ADB Provides $30 Million Extra to Mongolia Health Project to Fight COVID-19
New Delhi: The Asian Development Bank (ADB) has approved $30 million in extra financing for a health sector project in Mongolia to strengthen the country’s preparedness and response to the novel coronavirus disease (COVID-19) pandemic.
“The government has taken effective measures to contain the spread of COVID-19, but Mongolia remains vulnerable to any possible surge in the number of cases as well as future infectious diseases and public health emergencies,” said ADB Country Director for Mongolia Pavit Ramachandran. “This additional financing for the Fifth Health Sector Development Project will support the upgrading of key hospital facilities to better prepare for future emergencies and help prevent and control hospital-acquired infections.”
Since the outbreak began in mid-January, the government has initiated stringent emergency measures to prevent the spread of the virus into Mongolia. This has limited infections to a few dozen confirmed cases from overseas returnees. However, the government estimates that more than 150,000 Mongolians are currently overseas, of which 9,900 are waiting to return immediately from infected countries.
According to government estimates, 20% of the population (more than 772,000 people) are at high risk of COVID-19 infection, including the elderly and those with chronic diseases. Further, there is a shortage of essential equipment and medical supplies that would be required to address a potential surge of patients. Without a stronger disease surveillance and diagnostic system, Mongolia remains vulnerable to a rapid increase of COVID-19 cases and other public health emergencies.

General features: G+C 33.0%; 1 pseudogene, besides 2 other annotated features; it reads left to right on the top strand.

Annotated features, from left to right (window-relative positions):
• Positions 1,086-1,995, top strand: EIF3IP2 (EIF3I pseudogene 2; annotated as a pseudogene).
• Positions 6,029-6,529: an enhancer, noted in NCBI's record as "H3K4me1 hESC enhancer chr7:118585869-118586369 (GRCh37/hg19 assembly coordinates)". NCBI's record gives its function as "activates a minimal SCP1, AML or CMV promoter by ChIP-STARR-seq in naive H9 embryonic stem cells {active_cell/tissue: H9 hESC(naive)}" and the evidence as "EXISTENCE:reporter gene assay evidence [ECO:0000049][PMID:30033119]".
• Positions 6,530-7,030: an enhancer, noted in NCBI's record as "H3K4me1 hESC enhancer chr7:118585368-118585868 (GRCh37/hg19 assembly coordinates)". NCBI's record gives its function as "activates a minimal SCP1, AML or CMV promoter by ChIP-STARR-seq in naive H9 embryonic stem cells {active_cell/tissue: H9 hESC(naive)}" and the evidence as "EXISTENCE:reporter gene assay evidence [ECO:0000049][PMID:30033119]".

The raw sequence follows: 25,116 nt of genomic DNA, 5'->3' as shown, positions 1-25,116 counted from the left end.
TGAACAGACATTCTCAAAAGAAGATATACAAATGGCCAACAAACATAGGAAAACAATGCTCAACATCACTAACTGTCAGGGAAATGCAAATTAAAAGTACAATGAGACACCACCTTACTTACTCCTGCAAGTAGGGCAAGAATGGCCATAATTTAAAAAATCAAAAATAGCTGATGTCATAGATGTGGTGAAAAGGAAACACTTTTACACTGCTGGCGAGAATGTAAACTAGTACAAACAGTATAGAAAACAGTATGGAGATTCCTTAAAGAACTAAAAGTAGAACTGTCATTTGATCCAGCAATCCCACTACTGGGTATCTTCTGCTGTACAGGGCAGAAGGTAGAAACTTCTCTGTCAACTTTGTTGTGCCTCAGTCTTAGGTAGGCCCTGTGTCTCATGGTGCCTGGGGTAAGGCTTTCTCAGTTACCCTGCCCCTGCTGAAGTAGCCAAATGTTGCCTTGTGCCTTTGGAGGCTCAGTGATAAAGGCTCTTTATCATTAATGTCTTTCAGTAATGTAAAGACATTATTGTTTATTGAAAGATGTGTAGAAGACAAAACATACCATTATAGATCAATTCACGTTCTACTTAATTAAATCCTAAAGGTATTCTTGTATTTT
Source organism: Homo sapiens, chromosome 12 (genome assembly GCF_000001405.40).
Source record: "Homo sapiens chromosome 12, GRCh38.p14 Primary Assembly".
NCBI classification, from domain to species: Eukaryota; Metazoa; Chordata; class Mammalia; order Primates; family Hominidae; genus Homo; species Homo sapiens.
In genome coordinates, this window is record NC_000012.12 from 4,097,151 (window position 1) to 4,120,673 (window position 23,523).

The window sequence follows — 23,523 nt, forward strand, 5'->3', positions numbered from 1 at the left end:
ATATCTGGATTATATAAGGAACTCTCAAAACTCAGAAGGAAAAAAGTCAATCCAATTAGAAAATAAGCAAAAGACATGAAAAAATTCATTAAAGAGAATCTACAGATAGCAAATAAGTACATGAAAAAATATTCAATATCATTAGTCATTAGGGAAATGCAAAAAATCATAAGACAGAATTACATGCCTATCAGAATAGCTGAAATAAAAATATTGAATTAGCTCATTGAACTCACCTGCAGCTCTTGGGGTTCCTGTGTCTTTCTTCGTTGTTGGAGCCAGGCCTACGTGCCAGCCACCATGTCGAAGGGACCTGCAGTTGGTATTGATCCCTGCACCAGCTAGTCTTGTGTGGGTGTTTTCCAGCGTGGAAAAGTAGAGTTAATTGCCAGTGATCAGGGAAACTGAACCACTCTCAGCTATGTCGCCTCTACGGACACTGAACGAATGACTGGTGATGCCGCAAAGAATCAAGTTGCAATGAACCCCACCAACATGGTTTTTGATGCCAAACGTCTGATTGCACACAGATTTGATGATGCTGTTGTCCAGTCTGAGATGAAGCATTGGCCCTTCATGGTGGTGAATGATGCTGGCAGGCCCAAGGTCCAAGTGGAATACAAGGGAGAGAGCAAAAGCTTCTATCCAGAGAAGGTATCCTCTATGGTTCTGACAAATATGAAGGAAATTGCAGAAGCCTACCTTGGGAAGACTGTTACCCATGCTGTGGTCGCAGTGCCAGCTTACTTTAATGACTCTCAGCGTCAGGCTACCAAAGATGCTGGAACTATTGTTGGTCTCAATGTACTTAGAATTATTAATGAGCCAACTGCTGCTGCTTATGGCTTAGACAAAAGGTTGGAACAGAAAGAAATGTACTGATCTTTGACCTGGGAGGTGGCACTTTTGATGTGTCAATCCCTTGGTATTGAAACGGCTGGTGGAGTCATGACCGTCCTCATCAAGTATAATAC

ADB approved the Fifth Health Sector Development Project in December 2012, with ADB contributing the equivalent of $30 million to the $38.38 million project cost to promote safe blood transfusion services, medical waste management, and hospital hygiene. The World Health Organization provided cofinancing of $480,000.
This additional financing for the project will increase the coverage of upgraded sterilization departments to all referral (secondary and tertiary) hospitals nationwide and boost the capacity of hospitals to diagnose and treat COVID-19 patients, including by providing intensive care and ambulance services. It will also establish a warehouse to manage centralized stockpiles of medicines and medical devices in Ulaanbaatar.
ADB will continue to coordinate closely with development partners through the health sector committee to identify synergies and avoid duplication.
Since the onset of the pandemic, ADB has supported Mongolia in a number of ways. In February, ADB redirected $1.4 million from an existing loan to procure essential medical equipment and the following month approved technical assistance of $225,000 to assist in strengthening public health risk and resource mapping and coordination. On 26 March, ADB also provided a $1 million grant from the Asia Pacific Disaster Response Fund primarily for medical supplies and other initial support required for dealing with the COVID-19 emergency.
ADB is processing a countercyclical program loan for $100 million under the COVID-19 pandemic response option to support the government’s stimulus initiatives to mitigate the severe negative economic impacts from COVID-19.
ADB’s COVID-19 response in Mongolia builds on its extensive experience in the health sector in the country since 1992. ADB is the Mongolian health sector’s lead development partner and has provided 57 loans, 8 grants, and 16 technical assistance projects to the sector, of which five are ongoing projects.
ADB is committed to achieving a prosperous, inclusive, resilient, and sustainable Asia and the Pacific, while sustaining its efforts to eradicate extreme poverty. Established in 1966, it is owned by 68 members—49 from the region.